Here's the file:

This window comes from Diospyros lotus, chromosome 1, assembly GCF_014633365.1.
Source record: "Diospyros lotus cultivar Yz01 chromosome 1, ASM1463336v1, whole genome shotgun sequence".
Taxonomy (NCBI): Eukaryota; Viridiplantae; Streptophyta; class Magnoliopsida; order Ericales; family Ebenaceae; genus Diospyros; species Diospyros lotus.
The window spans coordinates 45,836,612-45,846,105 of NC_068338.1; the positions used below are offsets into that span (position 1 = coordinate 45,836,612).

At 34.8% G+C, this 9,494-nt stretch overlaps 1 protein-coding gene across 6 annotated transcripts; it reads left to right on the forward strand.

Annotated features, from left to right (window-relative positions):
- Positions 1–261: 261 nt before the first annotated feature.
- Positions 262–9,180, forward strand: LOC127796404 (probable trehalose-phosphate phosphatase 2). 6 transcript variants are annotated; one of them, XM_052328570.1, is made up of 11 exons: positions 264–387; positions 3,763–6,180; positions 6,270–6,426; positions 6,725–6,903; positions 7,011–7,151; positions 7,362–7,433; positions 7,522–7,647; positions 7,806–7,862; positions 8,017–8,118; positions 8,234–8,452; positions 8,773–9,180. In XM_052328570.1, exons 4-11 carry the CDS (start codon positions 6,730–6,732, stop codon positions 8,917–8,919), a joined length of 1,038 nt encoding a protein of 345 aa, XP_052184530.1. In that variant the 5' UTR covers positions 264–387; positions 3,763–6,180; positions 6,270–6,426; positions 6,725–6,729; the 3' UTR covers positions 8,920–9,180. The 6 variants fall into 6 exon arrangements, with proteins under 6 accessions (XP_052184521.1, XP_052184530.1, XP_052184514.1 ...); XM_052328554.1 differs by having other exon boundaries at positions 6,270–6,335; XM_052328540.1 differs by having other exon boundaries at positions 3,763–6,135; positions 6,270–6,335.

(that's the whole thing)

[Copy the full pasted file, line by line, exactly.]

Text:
This window comes from Diospyros lotus, chromosome 1, assembly GCF_014633365.1.
Source record: "Diospyros lotus cultivar Yz01 chromosome 1, ASM1463336v1, whole genome shotgun sequence".
Taxonomy (NCBI): Eukaryota; Viridiplantae; Streptophyta; class Magnoliopsida; order Ericales; family Ebenaceae; genus Diospyros; species Diospyros lotus.
The window spans coordinates 45,836,612-45,846,105 of NC_068338.1; the positions used below are offsets into that span (position 1 = coordinate 45,836,612).

At 34.8% G+C, this 9,494-nt stretch overlaps 1 protein-coding gene across 6 annotated transcripts; it reads left to right on the forward strand.

Annotated features, from left to right (window-relative positions):
- Positions 1–261: 261 nt before the first annotated feature.
- Positions 262–9,180, forward strand: LOC127796404 (probable trehalose-phosphate phosphatase 2). 6 transcript variants are annotated; one of them, XM_052328570.1, is made up of 11 exons: positions 264–387; positions 3,763–6,180; positions 6,270–6,426; positions 6,725–6,903; positions 7,011–7,151; positions 7,362–7,433; positions 7,522–7,647; positions 7,806–7,862; positions 8,017–8,118; positions 8,234–8,452; positions 8,773–9,180. In XM_052328570.1, exons 4-11 carry the CDS (start codon positions 6,730–6,732, stop codon positions 8,917–8,919), a joined length of 1,038 nt encoding a protein of 345 aa, XP_052184530.1. In that variant the 5' UTR covers positions 264–387; positions 3,763–6,180; positions 6,270–6,426; positions 6,725–6,729; the 3' UTR covers positions 8,920–9,180. The 6 variants fall into 6 exon arrangements, with proteins under 6 accessions (XP_052184521.1, XP_052184530.1, XP_052184514.1 ...); XM_052328554.1 differs by having other exon boundaries at positions 6,270–6,335; XM_052328540.1 differs by having other exon boundaries at positions 3,763–6,135; positions 6,270–6,335.